Richard Weber, 49, used a variation on that theme when he purchased a Batteries Plus franchise in Texarkana, Texas, last year. He was ready to visit as many banks as necessary-until his father-in-law presented him with $100,000. "Excited about the business, he gave us what would have been inheritance money," Weber recalls. "With my business plan reflecting $100,000 in capital, I got a loan from the first bank I visited."
Weber, whose father-in-law is now a partner, believes banks "are more apt to lend money to franchisees rather than independent start-ups, even [those with] a great idea." If you're considering a franchise, "keep in mind that banks like successful franchises rather than new, unproven concepts," says Weber. Veteran franchise magnate George Naddaff concurs. He used his own money to launch the Boston Chicken franchise, among others. "My franchisees could only get money from friends and family," he says. "No big-time lenders offered financing."
Naddaff, chair of Business Expansion Capital Corp. in Newton, Massachusetts, as well as acting CEO of the 60-unit Ranch*1 franchise chain, tells his money-seeking franchisees to run ads in local newspapers to attract angels. "Just say, 'Sophisticated investors wanted. Emerging entrepreneur seeks capital to open restaurant with proven numbers.' "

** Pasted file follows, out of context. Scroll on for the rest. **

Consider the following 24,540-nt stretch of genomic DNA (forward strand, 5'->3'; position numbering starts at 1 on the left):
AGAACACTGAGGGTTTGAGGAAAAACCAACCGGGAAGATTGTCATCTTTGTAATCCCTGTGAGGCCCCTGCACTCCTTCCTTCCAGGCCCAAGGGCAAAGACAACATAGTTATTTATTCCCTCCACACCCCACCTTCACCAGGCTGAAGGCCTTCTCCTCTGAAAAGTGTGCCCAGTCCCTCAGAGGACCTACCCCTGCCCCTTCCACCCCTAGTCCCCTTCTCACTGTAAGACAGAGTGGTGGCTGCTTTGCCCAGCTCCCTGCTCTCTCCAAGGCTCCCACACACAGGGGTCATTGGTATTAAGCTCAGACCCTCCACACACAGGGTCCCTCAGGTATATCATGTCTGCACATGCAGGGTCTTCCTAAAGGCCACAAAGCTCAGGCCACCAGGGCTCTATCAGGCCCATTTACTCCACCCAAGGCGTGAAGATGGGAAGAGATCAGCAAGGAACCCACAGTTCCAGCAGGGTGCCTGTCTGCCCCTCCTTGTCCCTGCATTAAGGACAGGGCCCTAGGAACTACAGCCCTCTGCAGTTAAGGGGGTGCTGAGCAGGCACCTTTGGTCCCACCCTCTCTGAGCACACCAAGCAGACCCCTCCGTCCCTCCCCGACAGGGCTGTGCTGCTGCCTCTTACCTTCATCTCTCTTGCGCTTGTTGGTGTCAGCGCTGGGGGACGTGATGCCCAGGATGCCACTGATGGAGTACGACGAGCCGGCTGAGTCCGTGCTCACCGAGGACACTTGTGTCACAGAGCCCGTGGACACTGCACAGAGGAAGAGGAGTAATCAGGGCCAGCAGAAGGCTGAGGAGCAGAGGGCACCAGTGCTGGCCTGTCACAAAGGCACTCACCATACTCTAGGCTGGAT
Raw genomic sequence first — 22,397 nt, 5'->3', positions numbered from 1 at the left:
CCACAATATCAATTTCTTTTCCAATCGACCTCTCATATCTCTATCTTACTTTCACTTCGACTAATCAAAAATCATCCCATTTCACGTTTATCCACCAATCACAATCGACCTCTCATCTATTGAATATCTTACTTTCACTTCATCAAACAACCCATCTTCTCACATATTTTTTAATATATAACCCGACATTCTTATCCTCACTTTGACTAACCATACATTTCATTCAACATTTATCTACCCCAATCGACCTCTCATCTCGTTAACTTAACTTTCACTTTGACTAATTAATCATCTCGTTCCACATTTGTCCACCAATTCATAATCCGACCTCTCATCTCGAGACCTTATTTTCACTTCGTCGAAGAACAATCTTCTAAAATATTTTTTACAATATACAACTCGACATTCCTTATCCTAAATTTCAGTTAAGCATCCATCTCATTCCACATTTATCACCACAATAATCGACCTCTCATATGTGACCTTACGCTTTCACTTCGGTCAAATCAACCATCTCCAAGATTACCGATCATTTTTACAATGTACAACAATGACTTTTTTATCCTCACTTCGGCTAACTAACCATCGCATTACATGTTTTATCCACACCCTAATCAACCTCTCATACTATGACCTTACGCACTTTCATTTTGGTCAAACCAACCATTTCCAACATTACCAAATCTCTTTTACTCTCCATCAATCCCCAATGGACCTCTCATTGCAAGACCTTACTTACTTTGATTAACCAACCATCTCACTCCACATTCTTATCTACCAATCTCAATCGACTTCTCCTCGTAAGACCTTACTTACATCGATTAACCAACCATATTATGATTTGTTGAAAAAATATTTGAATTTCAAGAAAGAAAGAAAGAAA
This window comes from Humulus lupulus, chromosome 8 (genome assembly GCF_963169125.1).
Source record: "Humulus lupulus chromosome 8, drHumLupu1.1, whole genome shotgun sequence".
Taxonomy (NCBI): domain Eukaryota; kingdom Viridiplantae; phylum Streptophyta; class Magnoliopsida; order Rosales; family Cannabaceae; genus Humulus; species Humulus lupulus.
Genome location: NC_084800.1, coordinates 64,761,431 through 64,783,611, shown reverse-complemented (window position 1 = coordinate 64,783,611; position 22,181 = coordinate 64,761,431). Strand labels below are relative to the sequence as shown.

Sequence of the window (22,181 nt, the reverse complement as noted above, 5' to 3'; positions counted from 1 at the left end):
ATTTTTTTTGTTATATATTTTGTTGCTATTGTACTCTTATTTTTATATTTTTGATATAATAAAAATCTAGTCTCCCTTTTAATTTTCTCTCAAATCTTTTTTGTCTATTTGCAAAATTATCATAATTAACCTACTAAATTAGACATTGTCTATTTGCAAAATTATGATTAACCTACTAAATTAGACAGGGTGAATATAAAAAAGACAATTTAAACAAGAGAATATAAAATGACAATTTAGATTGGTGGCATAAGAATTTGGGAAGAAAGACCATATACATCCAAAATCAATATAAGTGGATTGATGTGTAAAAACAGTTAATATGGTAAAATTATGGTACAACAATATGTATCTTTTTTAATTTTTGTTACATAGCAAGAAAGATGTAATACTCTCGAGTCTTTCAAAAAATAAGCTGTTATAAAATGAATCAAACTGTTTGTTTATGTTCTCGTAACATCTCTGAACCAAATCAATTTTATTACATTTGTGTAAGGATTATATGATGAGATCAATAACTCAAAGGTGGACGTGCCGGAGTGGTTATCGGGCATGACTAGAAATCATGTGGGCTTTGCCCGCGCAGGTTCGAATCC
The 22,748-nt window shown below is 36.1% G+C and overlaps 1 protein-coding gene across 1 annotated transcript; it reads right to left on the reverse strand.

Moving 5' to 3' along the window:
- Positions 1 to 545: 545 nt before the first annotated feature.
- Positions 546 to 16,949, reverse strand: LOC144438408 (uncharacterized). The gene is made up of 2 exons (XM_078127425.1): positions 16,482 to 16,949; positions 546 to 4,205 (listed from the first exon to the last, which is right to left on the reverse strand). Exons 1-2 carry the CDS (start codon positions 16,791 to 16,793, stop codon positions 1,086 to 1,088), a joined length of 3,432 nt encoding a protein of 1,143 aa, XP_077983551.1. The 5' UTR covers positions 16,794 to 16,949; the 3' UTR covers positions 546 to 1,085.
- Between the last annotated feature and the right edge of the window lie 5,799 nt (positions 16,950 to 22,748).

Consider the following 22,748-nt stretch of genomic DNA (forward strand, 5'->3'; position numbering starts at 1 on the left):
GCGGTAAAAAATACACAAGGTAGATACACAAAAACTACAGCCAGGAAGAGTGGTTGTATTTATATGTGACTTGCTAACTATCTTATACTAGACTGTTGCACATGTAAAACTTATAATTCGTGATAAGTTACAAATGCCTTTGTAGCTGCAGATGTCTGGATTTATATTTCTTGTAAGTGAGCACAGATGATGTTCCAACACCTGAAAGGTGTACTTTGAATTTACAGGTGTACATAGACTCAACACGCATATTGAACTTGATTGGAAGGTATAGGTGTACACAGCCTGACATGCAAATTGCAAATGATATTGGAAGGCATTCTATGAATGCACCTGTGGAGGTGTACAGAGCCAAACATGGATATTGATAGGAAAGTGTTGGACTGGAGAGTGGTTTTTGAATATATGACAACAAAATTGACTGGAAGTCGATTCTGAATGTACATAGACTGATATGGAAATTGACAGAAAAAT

Jeff Elgin, CEO of FranChoice Inc., an Eden Prairie, Minnesota, company that matches prospective franchisees with franchise opportunities, offers another route to franchise financing: "Ask the franchisor if any existing franchisees want to buy more units without managing those units." Once you identify a willing owner, propose a deal: You'll operate the unit in return for an equity position. You'll improve your chances considerably if you bring some capital and related experience to the deal.
Smaller franchisors sometimes finance part of the franchise fee if they think you'll be successful, reports Elgin, who's also a former vice president of franchising for Great Clips. At least one franchisor also offers franchisees sweat equity, while others carry contracts for a portion of equipment costs. "But such programs are seldom mentioned in disclosure documents," Elgin points out. So ask.
In Arlington, Texas, Comet 1-Hr Cleaners is building stores and leasing them to new franchisees for a charge of 30 percent of gross sales (which covers debt, rent and royalty), according to Michael Seid, founder and managing director of Michael H. Seid & Associates, a West Hartford, Connecticut-based firm that provides franchise advisory services. "Over time, the franchisee assumes total ownership of the business. Comet takes the risk," says Seid, who, with Wendy's founder Dave Thomas, co-authored Franchising for Dummies (Hungry Minds Inc.). "That's what creative financing is about. It's not dumb ideas like using credit cards or risking your family's home by getting a second mortgage to finance a start-up."